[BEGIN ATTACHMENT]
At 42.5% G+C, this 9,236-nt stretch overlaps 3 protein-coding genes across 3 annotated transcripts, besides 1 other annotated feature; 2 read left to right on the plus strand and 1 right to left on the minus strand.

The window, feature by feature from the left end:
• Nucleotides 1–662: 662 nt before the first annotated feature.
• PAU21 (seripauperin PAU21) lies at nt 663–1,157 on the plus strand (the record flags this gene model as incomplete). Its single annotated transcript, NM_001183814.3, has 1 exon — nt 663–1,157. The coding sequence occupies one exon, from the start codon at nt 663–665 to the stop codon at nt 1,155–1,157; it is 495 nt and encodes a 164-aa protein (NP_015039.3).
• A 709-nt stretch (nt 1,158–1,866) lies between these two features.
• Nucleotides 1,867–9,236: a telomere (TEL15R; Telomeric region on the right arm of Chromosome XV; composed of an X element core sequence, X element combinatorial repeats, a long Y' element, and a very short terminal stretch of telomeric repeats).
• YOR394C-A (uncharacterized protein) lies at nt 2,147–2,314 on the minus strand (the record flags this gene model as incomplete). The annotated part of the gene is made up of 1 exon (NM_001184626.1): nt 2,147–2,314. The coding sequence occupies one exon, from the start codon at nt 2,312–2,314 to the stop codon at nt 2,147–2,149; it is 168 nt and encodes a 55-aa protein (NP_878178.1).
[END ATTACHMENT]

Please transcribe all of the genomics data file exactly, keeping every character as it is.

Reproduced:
At 42.5% G+C, this 9,236-nt stretch overlaps 3 protein-coding genes across 3 annotated transcripts, besides 1 other annotated feature; 2 read left to right on the plus strand and 1 right to left on the minus strand.

The window, feature by feature from the left end:
• Nucleotides 1–662: 662 nt before the first annotated feature.
• PAU21 (seripauperin PAU21) lies at nt 663–1,157 on the plus strand (the record flags this gene model as incomplete). Its single annotated transcript, NM_001183814.3, has 1 exon — nt 663–1,157. The coding sequence occupies one exon, from the start codon at nt 663–665 to the stop codon at nt 1,155–1,157; it is 495 nt and encodes a 164-aa protein (NP_015039.3).
• A 709-nt stretch (nt 1,158–1,866) lies between these two features.
• Nucleotides 1,867–9,236: a telomere (TEL15R; Telomeric region on the right arm of Chromosome XV; composed of an X element core sequence, X element combinatorial repeats, a long Y' element, and a very short terminal stretch of telomeric repeats).
• YOR394C-A (uncharacterized protein) lies at nt 2,147–2,314 on the minus strand (the record flags this gene model as incomplete). The annotated part of the gene is made up of 1 exon (NM_001184626.1): nt 2,147–2,314. The coding sequence occupies one exon, from the start codon at nt 2,312–2,314 to the stop codon at nt 2,147–2,149; it is 168 nt and encodes a 55-aa protein (NP_878178.1).